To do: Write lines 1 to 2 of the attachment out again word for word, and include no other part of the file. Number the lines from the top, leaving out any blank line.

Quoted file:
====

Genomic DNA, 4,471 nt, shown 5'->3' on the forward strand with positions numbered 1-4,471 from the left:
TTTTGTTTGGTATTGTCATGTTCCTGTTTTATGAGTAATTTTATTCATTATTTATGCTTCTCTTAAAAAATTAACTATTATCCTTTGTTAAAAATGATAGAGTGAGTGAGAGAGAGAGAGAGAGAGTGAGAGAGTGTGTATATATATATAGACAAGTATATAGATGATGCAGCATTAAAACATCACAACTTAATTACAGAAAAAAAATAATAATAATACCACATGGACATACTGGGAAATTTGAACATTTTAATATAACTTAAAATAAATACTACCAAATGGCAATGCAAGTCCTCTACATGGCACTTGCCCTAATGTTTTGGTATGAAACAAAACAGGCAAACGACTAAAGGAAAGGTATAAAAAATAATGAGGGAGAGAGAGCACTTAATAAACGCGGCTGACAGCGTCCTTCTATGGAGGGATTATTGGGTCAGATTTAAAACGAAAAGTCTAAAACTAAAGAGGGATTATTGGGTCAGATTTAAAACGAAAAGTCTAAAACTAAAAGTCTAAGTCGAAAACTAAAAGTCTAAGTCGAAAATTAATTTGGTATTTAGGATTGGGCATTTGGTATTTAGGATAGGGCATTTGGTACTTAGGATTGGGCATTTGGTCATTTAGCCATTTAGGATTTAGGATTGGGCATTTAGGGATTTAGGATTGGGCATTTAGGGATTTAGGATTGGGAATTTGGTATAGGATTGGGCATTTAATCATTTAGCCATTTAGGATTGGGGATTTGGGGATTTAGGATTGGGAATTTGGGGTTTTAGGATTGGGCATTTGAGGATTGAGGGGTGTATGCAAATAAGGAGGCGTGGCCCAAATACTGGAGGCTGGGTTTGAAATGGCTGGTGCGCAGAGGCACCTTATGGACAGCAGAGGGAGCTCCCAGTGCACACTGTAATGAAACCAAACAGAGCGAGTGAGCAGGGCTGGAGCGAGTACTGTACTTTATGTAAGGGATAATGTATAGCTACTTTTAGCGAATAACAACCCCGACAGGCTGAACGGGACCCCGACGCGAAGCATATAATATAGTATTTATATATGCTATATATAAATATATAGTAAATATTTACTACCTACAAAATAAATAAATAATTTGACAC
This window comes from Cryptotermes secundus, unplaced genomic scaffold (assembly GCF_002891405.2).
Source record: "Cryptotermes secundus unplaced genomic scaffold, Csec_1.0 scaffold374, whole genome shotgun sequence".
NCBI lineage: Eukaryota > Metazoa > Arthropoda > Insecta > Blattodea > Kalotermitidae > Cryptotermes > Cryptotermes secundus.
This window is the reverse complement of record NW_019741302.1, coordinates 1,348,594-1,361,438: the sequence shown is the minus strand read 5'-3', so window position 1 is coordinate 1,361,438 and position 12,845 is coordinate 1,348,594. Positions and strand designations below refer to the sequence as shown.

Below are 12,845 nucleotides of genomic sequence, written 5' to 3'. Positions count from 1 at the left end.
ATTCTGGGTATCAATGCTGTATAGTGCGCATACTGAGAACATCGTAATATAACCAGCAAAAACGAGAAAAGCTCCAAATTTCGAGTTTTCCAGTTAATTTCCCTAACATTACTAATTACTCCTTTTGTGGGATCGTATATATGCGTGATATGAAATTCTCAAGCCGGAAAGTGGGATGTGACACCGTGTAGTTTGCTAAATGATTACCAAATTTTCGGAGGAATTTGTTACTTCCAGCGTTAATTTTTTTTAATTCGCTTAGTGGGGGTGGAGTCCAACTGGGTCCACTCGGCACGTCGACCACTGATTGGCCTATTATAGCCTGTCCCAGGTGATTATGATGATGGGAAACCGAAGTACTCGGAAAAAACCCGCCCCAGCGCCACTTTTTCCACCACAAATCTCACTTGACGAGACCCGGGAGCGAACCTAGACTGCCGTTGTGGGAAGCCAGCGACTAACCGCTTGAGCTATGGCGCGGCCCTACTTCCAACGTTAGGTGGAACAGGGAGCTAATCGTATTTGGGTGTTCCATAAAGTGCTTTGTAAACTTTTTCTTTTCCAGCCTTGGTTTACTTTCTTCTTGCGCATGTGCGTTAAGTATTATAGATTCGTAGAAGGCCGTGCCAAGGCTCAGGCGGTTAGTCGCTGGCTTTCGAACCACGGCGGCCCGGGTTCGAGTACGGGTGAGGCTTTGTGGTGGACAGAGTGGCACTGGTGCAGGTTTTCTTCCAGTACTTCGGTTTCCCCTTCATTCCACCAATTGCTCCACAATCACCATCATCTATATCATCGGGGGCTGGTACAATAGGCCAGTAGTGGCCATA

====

Genomic DNA, 4,471 nt, shown 5'->3' on the forward strand with positions numbered 1-4,471 from the left:
TTTTGTTTGGTATTGTCATGTTCCTGTTTTATGAGTAATTTTATTCATTATTTATGCTTCTCTTAAAAAATTAACTATTATCCTTTGTTAAAAATGATAGAGTGAGTGAGAGAGAGAGAGAGAGAGTGAGAGAGTGTGTATATATATATAGACAAGTATATAGATGATGCAGCATTAAAACATCACAACTTAATTACAGAAAAAAAATAATAATAATACCACATGGACATACTGGGAAATTTGAACATTTTAATATAACTTAAAATAAATACTACCAAATGGCAATGCAAGTCCTCTACATGGCACTTGCCCTAATGTTTTGGTATGAAACAAAACAGGCAAACGACTAAAGGAAAGGTATAAAAAATAATGAGGGAGAGAGAGCACTTAATAAACGCGGCTGACAGCGTCCTTCTATGGAGGGATTATTGGGTCAGATTTAAAACGAAAAGTCTAAAACTAAAGAGGGATTATTGGGTCAGATTTAAAACGAAAAGTCTAAAACTAAAAGTCTAAGTCGAAAACTAAAAGTCTAAGTCGAAAATTAATTTGGTATTTAGGATTGGGCATTTGGTATTTAGGATAGGGCATTTGGTACTTAGGATTGGGCATTTGGTCATTTAGCCATTTAGGATTTAGGATTGGGCATTTAGGGATTTAGGATTGGGCATTTAGGGATTTAGGATTGGGAATTTGGTATAGGATTGGGCATTTAATCATTTAGCCATTTAGGATTGGGGATTTGGGGATTTAGGATTGGGAATTTGGGGTTTTAGGATTGGGCATTTGAGGATTGAGGGGTGTATGCAAATAAGGAGGCGTGGCCCAAATACTGGAGGCTGGGTTTGAAATGGCTGGTGCGCAGAGGCACCTTATGGACAGCAGAGGGAGCTCCCAGTGCACACTGTAATGAAACCAAACAGAGCGAGTGAGCAGGGCTGGAGCGAGTACTGTACTTTATGTAAGGGATAATGTATAGCTACTTTTAGCGAATAACAACCCCGACAGGCTGAACGGGACCCCGACGCGAAGCATATAATATAGTATTTATATATGCTATATATAAATATATAGTAAATATTTACTACCTACAAAATAAATAAATAATTTGACAC